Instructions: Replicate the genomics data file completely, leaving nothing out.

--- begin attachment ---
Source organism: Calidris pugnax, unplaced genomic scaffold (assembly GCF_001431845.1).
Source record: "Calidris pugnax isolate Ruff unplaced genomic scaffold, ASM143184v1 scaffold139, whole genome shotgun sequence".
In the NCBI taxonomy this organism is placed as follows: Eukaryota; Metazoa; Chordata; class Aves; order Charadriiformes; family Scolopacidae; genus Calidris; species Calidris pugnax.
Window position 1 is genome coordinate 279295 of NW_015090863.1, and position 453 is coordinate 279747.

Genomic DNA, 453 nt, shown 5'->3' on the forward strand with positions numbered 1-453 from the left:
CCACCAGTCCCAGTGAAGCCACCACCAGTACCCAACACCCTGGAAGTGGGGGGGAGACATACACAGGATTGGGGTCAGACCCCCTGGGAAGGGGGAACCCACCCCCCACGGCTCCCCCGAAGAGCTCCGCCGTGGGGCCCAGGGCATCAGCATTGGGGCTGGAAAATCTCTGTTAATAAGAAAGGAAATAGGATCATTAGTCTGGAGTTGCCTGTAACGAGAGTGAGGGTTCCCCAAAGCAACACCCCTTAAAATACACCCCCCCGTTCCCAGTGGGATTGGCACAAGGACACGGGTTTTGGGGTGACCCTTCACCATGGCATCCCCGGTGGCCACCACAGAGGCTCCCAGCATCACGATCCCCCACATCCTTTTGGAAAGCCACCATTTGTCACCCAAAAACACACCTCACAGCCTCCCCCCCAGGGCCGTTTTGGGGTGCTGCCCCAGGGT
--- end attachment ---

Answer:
Source organism: Calidris pugnax, unplaced genomic scaffold (assembly GCF_001431845.1).
Source record: "Calidris pugnax isolate Ruff unplaced genomic scaffold, ASM143184v1 scaffold139, whole genome shotgun sequence".
In the NCBI taxonomy this organism is placed as follows: Eukaryota; Metazoa; Chordata; class Aves; order Charadriiformes; family Scolopacidae; genus Calidris; species Calidris pugnax.
Window position 1 is genome coordinate 279295 of NW_015090863.1, and position 453 is coordinate 279747.

Genomic DNA, 453 nt, shown 5'->3' on the forward strand with positions numbered 1-453 from the left:
CCACCAGTCCCAGTGAAGCCACCACCAGTACCCAACACCCTGGAAGTGGGGGGGAGACATACACAGGATTGGGGTCAGACCCCCTGGGAAGGGGGAACCCACCCCCCACGGCTCCCCCGAAGAGCTCCGCCGTGGGGCCCAGGGCATCAGCATTGGGGCTGGAAAATCTCTGTTAATAAGAAAGGAAATAGGATCATTAGTCTGGAGTTGCCTGTAACGAGAGTGAGGGTTCCCCAAAGCAACACCCCTTAAAATACACCCCCCCGTTCCCAGTGGGATTGGCACAAGGACACGGGTTTTGGGGTGACCCTTCACCATGGCATCCCCGGTGGCCACCACAGAGGCTCCCAGCATCACGATCCCCCACATCCTTTTGGAAAGCCACCATTTGTCACCCAAAAACACACCTCACAGCCTCCCCCCCAGGGCCGTTTTGGGGTGCTGCCCCAGGGT